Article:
• Lennie

Posted November 09, 2009 - 01:26 AM

#12

Its the clutchless upchange from 4th to 5th that will break 5th gear over time, doesnt matter what your doing but thats the cause of the 5th gear failure.

I agree it is not a weak gearbox at all, but everything has its weakest point and i think the wr gearbox weak point is 5th gear.

  • YamaLink

Posted November 09, 2009 - 06:31 AM

#13

My friend has a 2006 WR450F, and he regularly rides (shows off, really) wheelies for at least .5 to 1 mile. Sitting, standing, one handed. Usually in top gear and often down remote paved and dirt roads. Ugh. Anyway, his tranny is perfect.

For the record, my longest wheelie is about 20 feet.

  • 123BigcoopDawg576

Posted November 09, 2009 - 07:04 AM

#14

Its the clutchless upchange from 4th to 5th that will break 5th gear over time, doesnt matter what your doing but thats the cause of the 5th gear failure.


Still waiting on the evidence/proof of this...

  • grayracer513

Posted November 09, 2009 - 03:41 PM

#15

Loam, you have heard an incorrectly stated rumor.

Lennie, you have earned a gold medal in the Olympic conclusion jump.

Krannie, you are absolutely correct.

Clutchless shifting will not damage the trans if done cleanly and under a reduced load. Normally, a load light enough to allow the trans to shift out of one gear without much effort will hurt nothing as it goes to the next gear. Gear lash that results from skipping the rear wheel on and off the ground under power or braking is far harder on the trans than that.

And to the oiling question, recall that the bike is designed to climb extremely steep hills and oil itself the whole time. It is quite capable of running along on the rear wheel for an extended period. Yes, this may increase the amount of oil carried in the sump and not returned to the feed oil "tank", but it won't drain the tank before it starts returning oil, and as long as there is any oil in the tank, the top, and everything else will oil.

So, this is simple mythology, to be polite, Bovine Scatology to be scientific. :smirk:

  • JSanfilippo

Posted November 09, 2009 - 08:17 PM

#16

Clutchless shifting will not damage the trans if done cleanly and under a reduced load. Normally, a load light enough to allow the trans to shift out of one gear without much effort will hurt nothing as it goes to the next gear. Gear lash that results from skipping the rear wheel on and off the ground under power or braking is far harder on the trans than that.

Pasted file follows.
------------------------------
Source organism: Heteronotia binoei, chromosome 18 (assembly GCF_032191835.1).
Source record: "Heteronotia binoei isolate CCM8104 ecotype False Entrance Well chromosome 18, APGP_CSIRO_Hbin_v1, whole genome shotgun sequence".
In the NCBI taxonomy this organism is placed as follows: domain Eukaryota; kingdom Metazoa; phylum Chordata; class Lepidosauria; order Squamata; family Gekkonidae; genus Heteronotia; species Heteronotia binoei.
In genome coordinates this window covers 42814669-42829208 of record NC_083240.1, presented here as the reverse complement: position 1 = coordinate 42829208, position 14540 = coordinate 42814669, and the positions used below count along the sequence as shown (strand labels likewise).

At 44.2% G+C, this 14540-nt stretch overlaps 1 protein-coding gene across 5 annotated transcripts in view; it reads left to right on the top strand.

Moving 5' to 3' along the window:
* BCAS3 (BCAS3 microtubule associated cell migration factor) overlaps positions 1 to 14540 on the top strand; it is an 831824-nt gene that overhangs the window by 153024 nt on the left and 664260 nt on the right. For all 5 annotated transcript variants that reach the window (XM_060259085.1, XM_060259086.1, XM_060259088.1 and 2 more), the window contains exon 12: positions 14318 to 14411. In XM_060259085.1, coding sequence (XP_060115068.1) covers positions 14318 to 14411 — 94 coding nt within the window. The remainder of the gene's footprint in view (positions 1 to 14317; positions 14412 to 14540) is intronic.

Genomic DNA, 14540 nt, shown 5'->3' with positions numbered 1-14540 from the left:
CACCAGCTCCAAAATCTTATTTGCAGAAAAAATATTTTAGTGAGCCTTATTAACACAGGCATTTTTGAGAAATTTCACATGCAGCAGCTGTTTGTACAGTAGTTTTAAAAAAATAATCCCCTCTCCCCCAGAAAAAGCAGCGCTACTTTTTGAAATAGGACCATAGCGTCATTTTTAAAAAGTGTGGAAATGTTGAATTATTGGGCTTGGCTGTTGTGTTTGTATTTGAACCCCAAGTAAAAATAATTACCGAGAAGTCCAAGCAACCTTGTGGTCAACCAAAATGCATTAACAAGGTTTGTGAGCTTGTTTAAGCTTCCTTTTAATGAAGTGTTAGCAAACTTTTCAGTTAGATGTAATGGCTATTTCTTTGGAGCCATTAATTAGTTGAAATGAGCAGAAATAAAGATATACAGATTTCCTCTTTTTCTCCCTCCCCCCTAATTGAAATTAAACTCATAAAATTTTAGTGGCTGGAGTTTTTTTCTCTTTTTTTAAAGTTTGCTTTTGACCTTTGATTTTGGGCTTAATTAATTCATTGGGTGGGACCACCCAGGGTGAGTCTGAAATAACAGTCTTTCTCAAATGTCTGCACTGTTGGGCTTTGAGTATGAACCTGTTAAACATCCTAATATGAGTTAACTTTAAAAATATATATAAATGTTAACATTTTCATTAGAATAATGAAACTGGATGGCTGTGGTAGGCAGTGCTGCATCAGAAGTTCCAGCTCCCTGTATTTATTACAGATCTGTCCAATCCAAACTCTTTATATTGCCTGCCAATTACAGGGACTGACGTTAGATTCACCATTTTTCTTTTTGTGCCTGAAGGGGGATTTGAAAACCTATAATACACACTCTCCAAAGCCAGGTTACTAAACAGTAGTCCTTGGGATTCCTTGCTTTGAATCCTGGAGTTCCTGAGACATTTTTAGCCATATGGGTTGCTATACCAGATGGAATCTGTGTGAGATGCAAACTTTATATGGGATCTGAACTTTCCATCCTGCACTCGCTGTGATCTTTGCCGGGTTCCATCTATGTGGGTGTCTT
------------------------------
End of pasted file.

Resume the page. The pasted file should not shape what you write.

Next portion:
Are you saying clutchless downshifting is OK?

  • Apple

Posted November 09, 2009 - 08:27 PM

#17

Here is my obersvation from tearing down my 04 wr450 a few months back. There is an oil tube that runs the width of the cases that is fed from the engine oil pump that sprays oil on the tranny gears from near the top of the case. A lot of oil gets on the gears. WR`s are not lacking in the tranny lubricaton dept. Mine has lots of hours on it and the gears and dogs showed almost no signs of wear and this is with some hard desert riding. Actually the tranny was the one thing that didn`t need any work at all. If a wr tranny goes bad I seriously doubt it is due to design problems.

  • rufusz

Posted November 10, 2009 - 04:22 AM

#18

Are you saying clutchless downshifting is OK?


As long as you don't put a heavy load on the back wheel, it's the same as shifting with clutch. These transmissions are pretty straightforward, no synchronization, just lugs with some negative cutting, so shifting in the right moment/load with or without clutch is almost the same (I dare to say it's the same). On tarmac/dirt, where you can lock the rear wheel easily by downshifting the load is much smaller as on SM wheels (or slicks). The key to proper clutchless shifting is to roll back the throttle for that single moment when you move the stick up.

  • Lennie

Posted November 10, 2009 - 04:52 AM

#19

Still waiting on the evidence/proof of this...


Come to englnad and i will show you a bike that bent the selector thats used for changing from 4th to 5th gear. This happened while on the back wheel. Our local yamaha specialist has repaired a number of bikes with this exact problem and says its caused by clutchless changes from 4th - 5th.

  • 123BigcoopDawg576

Posted November 10, 2009 - 07:18 AM

#20

Come to englnad and i will show you a bike


One bike does not mean any thing :smirk: :ride: